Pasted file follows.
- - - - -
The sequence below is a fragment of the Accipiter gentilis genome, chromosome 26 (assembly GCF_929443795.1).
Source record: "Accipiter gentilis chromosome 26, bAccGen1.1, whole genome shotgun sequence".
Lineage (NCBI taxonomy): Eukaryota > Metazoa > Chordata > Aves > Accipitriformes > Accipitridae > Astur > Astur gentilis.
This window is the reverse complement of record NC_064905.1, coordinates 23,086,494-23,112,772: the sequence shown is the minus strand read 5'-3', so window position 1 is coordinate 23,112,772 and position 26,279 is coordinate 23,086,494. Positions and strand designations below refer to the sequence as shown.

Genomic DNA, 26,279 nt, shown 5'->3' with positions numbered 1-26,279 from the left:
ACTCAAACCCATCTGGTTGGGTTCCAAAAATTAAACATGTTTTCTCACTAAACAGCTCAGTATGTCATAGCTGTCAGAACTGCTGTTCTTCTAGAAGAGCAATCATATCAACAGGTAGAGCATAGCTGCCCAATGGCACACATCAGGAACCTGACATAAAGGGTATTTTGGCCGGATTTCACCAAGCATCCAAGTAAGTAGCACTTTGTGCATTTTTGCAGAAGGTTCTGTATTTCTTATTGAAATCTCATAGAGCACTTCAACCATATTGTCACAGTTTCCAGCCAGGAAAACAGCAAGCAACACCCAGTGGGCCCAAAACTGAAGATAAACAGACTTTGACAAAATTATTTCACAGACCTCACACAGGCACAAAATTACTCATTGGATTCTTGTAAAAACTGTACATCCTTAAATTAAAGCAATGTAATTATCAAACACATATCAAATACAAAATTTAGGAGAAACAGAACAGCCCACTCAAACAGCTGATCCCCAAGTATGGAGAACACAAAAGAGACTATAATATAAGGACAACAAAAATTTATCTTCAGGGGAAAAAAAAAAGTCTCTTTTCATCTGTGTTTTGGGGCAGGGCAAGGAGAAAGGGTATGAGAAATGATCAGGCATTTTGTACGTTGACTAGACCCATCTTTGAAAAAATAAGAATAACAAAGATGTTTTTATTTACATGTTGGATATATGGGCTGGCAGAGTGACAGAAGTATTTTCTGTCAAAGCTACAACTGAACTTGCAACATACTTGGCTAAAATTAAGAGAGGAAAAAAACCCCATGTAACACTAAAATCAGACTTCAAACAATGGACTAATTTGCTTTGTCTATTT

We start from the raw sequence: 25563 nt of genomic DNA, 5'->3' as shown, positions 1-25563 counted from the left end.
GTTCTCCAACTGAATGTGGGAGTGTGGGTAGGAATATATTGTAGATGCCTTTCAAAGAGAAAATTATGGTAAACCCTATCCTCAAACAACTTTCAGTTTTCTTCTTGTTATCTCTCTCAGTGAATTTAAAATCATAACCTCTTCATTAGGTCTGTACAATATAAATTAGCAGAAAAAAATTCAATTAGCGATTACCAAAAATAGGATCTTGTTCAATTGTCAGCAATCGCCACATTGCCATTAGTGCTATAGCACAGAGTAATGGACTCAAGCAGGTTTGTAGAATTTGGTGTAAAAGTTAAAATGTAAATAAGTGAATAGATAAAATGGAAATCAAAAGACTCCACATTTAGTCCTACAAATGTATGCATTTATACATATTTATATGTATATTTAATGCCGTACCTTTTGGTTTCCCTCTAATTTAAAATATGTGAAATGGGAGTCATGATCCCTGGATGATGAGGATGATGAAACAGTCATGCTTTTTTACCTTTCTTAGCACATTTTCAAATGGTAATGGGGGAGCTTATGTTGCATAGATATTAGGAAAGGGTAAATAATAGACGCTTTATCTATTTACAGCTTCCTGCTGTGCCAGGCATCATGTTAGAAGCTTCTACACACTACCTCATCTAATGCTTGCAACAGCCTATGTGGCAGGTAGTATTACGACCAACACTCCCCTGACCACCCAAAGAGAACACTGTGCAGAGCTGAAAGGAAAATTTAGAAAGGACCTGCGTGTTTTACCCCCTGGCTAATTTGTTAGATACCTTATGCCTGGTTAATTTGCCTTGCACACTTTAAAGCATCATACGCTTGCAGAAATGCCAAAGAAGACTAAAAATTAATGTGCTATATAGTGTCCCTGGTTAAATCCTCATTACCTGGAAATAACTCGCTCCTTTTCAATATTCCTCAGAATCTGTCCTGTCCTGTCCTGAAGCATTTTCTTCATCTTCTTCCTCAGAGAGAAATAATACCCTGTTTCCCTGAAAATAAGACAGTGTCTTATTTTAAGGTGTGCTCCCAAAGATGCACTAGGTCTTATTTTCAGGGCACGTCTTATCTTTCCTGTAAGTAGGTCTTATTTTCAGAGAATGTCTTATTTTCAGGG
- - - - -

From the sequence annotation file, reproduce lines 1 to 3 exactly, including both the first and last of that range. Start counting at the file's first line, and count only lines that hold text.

The sequence below is a fragment of the Accipiter gentilis genome, chromosome 26 (assembly GCF_929443795.1).
Source record: "Accipiter gentilis chromosome 26, bAccGen1.1, whole genome shotgun sequence".
Lineage (NCBI taxonomy): Eukaryota > Metazoa > Chordata > Aves > Accipitriformes > Accipitridae > Astur > Astur gentilis.